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Advice for new RN graduate..

Hey everybody!

last week I took my NCLEX and passed (associates RN- currently working on my BSN online), and I am so excited! I live in New York and I really want to move Out of the parents house soon. I am thinking Florida, even though I know the state is getting slammed with covid. I feel that there are many opportunities down there for nurses during the pandemic, and in addition, the higher crisis pay rate difference at some facilities. Unfortunately, I really don't have any money saved up, and I know I have to start working. Would it be worth it to start a nursing job in New York for max 6/7 months and then leave, and try to find a job down in Florida? Or should I just wait to find a job down there.... and start applying soon? I’m confused on what I should do.. Becuase if I work at a hospital here, I don’t want to leave after only a few months because I know orientation in itself is as long as 3-6 months. 

My plan (maybe): start off at a nursing home in NY, take it slow, and leave after about 6 months. Get a little bit of experience and some money in pocket while I still live at home, then move down south to FL. I’m itching to finally move out!...is this a stupid idea? I would love to hear any advice! Thank you all so much for reading and replying! 🙂

Jedrnurse specializes in school nurse.

You may feel antsy now, but time goes by fast. Do yourself a favor, and stay at your first job AT LEAST for a year. Concentrate on learning that job and doing well with your BSN classes.

I wouldn't be in such a hurry to go to FL, either. They treat workers horribly there as a rule, including nurses, as the majority of hospitals are owned by for-profit, ethically-challenged corporations.

21 minutes ago, Jedrnurse said:

You may feel antsy now, but time goes by fast. Do yourself a favor, and stay at your first job AT LEAST for a year. Concentrate on learning that job and doing well with your BSN classes.

I wouldn't be in such a hurry to go to FL, either. They treat workers horribly there as a rule, including nurses, as the majority of hospitals are owned by for-profit, ethically-challenged corporations.

I appreciate your input..thank you so much for the response!

HiddencatBSN specializes in Peds ED.

Agreed to stay a year with your first job if possible. There are good reasons to leave your initial job before a year but in my humble opinion wanting to relocate 3-6 months sooner isn’t one of them. In the long run it’s not a huge time to delay a relocation (can you find roommates to live with locally to get out of your parent’s home?) but in the short run the extra months make job hunting and getting hired easier. 

1 hour ago, HiddencatBSN said:

Agreed to stay a year with your first job if possible. There are good reasons to leave your initial job before a year but in my humble opinion wanting to relocate 3-6 months sooner isn’t one of them. In the long run it’s not a huge time to delay a relocation (can you find roommates to live with locally to get out of your parent’s home?) but in the short run the extra months make job hunting and getting hired easier.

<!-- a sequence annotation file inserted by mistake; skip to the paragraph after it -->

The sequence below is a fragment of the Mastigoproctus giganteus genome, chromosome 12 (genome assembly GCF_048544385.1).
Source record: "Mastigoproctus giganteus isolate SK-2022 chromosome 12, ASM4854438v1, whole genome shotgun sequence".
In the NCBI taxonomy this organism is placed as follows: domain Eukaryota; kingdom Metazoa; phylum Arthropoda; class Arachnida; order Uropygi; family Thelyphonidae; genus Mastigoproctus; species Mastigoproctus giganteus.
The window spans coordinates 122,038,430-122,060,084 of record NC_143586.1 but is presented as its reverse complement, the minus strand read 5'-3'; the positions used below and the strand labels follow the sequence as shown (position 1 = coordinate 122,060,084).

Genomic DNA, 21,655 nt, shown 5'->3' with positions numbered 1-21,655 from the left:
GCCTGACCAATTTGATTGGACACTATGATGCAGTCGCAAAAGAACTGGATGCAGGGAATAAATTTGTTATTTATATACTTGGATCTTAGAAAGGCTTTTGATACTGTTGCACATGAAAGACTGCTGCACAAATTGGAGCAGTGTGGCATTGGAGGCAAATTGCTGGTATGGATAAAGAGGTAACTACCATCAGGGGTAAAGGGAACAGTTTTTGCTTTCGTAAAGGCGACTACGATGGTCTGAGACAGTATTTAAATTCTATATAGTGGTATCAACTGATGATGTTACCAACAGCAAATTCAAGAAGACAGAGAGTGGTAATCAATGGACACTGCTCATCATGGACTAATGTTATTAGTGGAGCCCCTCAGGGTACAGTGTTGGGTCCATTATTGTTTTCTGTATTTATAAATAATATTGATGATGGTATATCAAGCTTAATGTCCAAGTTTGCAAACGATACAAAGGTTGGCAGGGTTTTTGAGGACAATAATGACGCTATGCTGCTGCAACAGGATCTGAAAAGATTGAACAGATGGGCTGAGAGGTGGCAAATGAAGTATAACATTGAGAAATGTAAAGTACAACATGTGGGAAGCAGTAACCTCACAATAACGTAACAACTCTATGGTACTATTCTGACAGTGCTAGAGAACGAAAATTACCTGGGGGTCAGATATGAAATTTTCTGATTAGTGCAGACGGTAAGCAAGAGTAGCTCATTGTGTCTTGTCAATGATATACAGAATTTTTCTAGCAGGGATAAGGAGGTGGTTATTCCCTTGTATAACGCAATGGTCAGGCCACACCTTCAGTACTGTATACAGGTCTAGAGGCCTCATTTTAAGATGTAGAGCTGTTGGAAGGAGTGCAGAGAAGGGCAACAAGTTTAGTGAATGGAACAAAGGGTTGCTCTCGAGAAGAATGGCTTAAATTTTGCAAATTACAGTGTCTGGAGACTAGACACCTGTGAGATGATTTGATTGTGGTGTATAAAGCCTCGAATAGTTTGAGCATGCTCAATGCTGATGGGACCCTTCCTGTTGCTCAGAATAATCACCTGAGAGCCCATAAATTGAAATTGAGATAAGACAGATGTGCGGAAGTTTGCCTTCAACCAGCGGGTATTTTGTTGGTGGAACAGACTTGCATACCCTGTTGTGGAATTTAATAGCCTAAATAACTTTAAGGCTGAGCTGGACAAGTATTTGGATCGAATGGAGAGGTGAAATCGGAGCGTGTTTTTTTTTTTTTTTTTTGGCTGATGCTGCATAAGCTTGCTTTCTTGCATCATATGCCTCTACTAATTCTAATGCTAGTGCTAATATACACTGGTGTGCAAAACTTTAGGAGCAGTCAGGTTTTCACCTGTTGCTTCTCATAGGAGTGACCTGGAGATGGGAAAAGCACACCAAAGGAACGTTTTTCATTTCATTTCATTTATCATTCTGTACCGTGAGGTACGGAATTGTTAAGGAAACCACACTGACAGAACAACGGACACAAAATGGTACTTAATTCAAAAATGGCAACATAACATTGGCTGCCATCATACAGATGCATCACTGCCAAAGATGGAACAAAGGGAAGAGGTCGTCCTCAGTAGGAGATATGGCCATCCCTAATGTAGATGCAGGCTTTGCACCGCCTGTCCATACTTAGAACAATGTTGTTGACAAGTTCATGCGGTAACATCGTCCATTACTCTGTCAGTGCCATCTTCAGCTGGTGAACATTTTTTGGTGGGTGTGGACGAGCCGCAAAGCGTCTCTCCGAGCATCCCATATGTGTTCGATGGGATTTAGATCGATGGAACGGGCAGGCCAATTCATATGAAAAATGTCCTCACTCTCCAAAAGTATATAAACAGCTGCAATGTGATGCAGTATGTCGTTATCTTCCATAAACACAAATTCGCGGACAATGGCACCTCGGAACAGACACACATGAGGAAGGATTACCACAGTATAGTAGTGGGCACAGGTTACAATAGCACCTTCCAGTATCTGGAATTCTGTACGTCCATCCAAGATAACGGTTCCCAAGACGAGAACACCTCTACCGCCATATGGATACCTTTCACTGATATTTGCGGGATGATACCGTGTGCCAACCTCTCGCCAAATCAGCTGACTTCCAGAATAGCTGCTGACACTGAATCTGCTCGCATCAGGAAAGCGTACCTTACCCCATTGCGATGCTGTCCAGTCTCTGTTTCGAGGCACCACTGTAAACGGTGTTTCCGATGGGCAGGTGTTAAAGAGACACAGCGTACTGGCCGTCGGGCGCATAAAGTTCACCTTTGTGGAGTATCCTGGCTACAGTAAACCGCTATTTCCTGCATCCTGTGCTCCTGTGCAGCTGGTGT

Thanks for the response, that does make more sense!

Congratulations!  You’re primary reason for going to Florida is crisis pay?  Will you stay on after the Covid crisis blows over? I ask because many nurses have posted about low nurse pay in Florida.  In fact, it seems to be one of the lowest paying states.

Nurse SMS specializes in Critical Care; Cardiac; Professional Development.

I would not want to be a nurse in Florida, crisis pay or no crisis pay.

mmc51264 specializes in orthopedic; Informatics, diabetes.

One thing I can tell you is that what is going on now is not normal. I really feel bad for new nurses right now. Starting a nursing career in the midst of a 100 year pandemic is insane. Be flexible, safe, ask a lot questions. Realize that everyone is burned out and stressed so they may have less patience than normal. 

As others have said, minimum of a year at your first job.

speedynurse specializes in ER.

1. Apply for jobs in both places (or any state you are interested in). However, wherever you end up, stay at least a year. It costs a bundle to train a new grad nurse and it looks bad to leave early on. 

2. The benefit of being invested in a hospital is that they will generally pay for your BSN....

3. In all honesty, go where the jobs are. I have no idea what Florida or New York is like in terms of jobs. I have heard nurses that are very happy and are very miserable depending on the unit, hospital, manager, etc.

22 hours ago, EmmaK said:

Hey everybody!

last week I took my NCLEX and passed (associates RN- currently working on my BSN online), and I am so excited! I live in New York and I really want to move Out of the parents house soon. I am thinking Florida, even though I know the state is getting slammed with covid. I feel that there are many opportunities down there for nurses during the pandemic, and in addition, the higher crisis pay rate difference at some facilities. Unfortunately, I really don't have any money saved up, and I know I have to start working. Would it be worth it to start a nursing job in New York for max 6/7 months and then leave, and try to find a job down in Florida? Or should I just wait to find a job down there.... and start applying soon? I’m confused on what I should do.. Becuase if I work at a hospital here, I don’t want to leave after only a few months because I know orientation in itself is as long as 3-6 months.